Nevin Manimala Statistics

Restricted mean survival time versus conventional effect summary for treatment decision-making: A mixed-methods study

J Am Geriatr Soc. 2022 Nov 1. doi: 10.1111/jgs.18107. Online ahead of print.


BACKGROUND: Treatment effect is typically summarized in terms of relative risk reduction or number needed to treat (“conventional effect summary”). Restricted mean survival time (RMST) summarizes treatment effect in terms of a gain or loss in event-free days. Older adults’ preference between the two effect summary measures has not been studied.

METHODS: We conducted a mixed methods study using a quantitative survey and qualitative semi-structured interviews. For the survey, we enrolled 102 residents with hypertension at five senior housing facilities (mean age 81.3 years, 82 female, 95 white race). We randomly assigned respondents to either RMST-based (n = 49) or conventional decision aid (n = 53) about the benefits and harms of intensive versus standard blood pressure-lowering strategies and compared decision conflict scale (DCS) responses (range: 0 [no conflict] to 100 [maximum conflict]; <25 is associated with implementing decisions). We used a purposive sample of 23 survey respondents stratified by both their random assignment and DCS from the survey. Inductive qualitative thematic analysis explored complementary perspectives on preferred ways of summarizing treatment effects.

RESULTS: The mean (standard deviation) total DCS was 22.0 (14.3) for the conventional decision aid group and 16.7 (14.1) for the RMST-based decision aid group (p = 0.06), but the proportion of participants with a DCS <25 was higher in the RMST-based group (26 [49.1%] vs 34 [69.4%]; p = 0.04). Qualitative interviews suggested that, regardless of effect summary measure, older individuals’ preference depended on their ability to clearly comprehend quantitative information, clarity of presentation in the visual aid, and inclusion of desired information.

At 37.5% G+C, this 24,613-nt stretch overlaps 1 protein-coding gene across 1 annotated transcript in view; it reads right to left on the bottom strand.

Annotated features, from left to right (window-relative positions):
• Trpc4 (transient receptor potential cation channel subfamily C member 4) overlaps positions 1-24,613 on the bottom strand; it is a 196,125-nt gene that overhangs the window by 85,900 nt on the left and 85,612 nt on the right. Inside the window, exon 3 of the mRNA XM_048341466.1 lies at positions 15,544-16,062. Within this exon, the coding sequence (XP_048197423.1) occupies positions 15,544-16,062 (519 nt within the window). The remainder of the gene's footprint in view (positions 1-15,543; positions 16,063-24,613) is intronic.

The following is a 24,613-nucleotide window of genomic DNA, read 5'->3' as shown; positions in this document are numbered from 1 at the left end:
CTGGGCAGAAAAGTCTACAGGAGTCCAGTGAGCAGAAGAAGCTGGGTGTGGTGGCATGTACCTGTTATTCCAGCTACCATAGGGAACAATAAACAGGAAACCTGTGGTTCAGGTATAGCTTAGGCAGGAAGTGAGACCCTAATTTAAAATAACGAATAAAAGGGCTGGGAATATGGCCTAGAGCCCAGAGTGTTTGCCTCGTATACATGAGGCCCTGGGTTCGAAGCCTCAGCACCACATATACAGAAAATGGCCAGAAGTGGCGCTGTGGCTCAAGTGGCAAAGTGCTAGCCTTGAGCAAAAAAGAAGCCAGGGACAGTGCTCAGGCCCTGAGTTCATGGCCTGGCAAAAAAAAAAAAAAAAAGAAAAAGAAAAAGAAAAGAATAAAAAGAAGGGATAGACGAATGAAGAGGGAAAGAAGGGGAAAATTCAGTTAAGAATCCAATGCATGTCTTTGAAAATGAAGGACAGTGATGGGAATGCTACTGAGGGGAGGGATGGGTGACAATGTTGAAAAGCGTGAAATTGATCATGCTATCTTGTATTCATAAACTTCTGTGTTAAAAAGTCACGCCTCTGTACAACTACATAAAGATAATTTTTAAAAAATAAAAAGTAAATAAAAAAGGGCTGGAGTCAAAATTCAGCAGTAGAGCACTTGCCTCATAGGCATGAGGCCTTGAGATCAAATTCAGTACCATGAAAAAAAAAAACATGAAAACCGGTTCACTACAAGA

CONCLUSIONS: When choosing a blood pressure-lowering strategy, older adults’ perceived uncertainty may be reduced with a time-based effect summary, although our study was underpowered to detect a statistically significant difference. Given highly variable individual preferences, it may be useful to present both conventional and RMST-based information in decision aids.

PMID:36318788 | DOI:10.1111/jgs.18107

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